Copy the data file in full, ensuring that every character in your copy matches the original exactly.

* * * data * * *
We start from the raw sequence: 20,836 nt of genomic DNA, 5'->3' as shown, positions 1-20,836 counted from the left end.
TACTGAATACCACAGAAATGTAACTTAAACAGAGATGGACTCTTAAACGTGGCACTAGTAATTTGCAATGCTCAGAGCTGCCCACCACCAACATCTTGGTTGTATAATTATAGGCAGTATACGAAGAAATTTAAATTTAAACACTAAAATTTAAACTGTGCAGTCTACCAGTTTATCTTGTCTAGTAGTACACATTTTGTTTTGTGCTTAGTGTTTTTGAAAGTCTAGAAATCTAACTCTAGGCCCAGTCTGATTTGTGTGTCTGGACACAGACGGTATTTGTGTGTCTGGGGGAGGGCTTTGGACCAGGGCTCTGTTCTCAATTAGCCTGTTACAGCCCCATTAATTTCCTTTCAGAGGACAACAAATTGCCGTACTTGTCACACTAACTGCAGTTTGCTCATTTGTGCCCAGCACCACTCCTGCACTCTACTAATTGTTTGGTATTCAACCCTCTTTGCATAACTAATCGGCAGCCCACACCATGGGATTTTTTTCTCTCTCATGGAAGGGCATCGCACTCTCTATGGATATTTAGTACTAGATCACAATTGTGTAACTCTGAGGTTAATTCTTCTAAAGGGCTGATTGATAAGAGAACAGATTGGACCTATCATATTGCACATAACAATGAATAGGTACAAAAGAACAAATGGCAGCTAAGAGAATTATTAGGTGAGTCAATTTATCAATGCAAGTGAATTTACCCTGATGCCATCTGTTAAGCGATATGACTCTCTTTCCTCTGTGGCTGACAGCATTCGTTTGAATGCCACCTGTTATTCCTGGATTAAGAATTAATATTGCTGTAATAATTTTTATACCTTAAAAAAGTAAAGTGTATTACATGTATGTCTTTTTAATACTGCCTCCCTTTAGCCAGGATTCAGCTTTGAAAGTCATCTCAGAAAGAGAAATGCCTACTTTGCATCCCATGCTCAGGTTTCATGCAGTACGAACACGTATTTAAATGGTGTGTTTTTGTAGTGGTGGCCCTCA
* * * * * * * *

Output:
We start from the raw sequence: 20,836 nt of genomic DNA, 5'->3' as shown, positions 1-20,836 counted from the left end.
TACTGAATACCACAGAAATGTAACTTAAACAGAGATGGACTCTTAAACGTGGCACTAGTAATTTGCAATGCTCAGAGCTGCCCACCACCAACATCTTGGTTGTATAATTATAGGCAGTATACGAAGAAATTTAAATTTAAACACTAAAATTTAAACTGTGCAGTCTACCAGTTTATCTTGTCTAGTAGTACACATTTTGTTTTGTGCTTAGTGTTTTTGAAAGTCTAGAAATCTAACTCTAGGCCCAGTCTGATTTGTGTGTCTGGACACAGACGGTATTTGTGTGTCTGGGGGAGGGCTTTGGACCAGGGCTCTGTTCTCAATTAGCCTGTTACAGCCCCATTAATTTCCTTTCAGAGGACAACAAATTGCCGTACTTGTCACACTAACTGCAGTTTGCTCATTTGTGCCCAGCACCACTCCTGCACTCTACTAATTGTTTGGTATTCAACCCTCTTTGCATAACTAATCGGCAGCCCACACCATGGGATTTTTTTCTCTCTCATGGAAGGGCATCGCACTCTCTATGGATATTTAGTACTAGATCACAATTGTGTAACTCTGAGGTTAATTCTTCTAAAGGGCTGATTGATAAGAGAACAGATTGGACCTATCATATTGCACATAACAATGAATAGGTACAAAAGAACAAATGGCAGCTAAGAGAATTATTAGGTGAGTCAATTTATCAATGCAAGTGAATTTACCCTGATGCCATCTGTTAAGCGATATGACTCTCTTTCCTCTGTGGCTGACAGCATTCGTTTGAATGCCACCTGTTATTCCTGGATTAAGAATTAATATTGCTGTAATAATTTTTATACCTTAAAAAAGTAAAGTGTATTACATGTATGTCTTTTTAATACTGCCTCCCTTTAGCCAGGATTCAGCTTTGAAAGTCATCTCAGAAAGAGAAATGCCTACTTTGCATCCCATGCTCAGGTTTCATGCAGTACGAACACGTATTTAAATGGTGTGTTTTTGTAGTGGTGGCCCTCA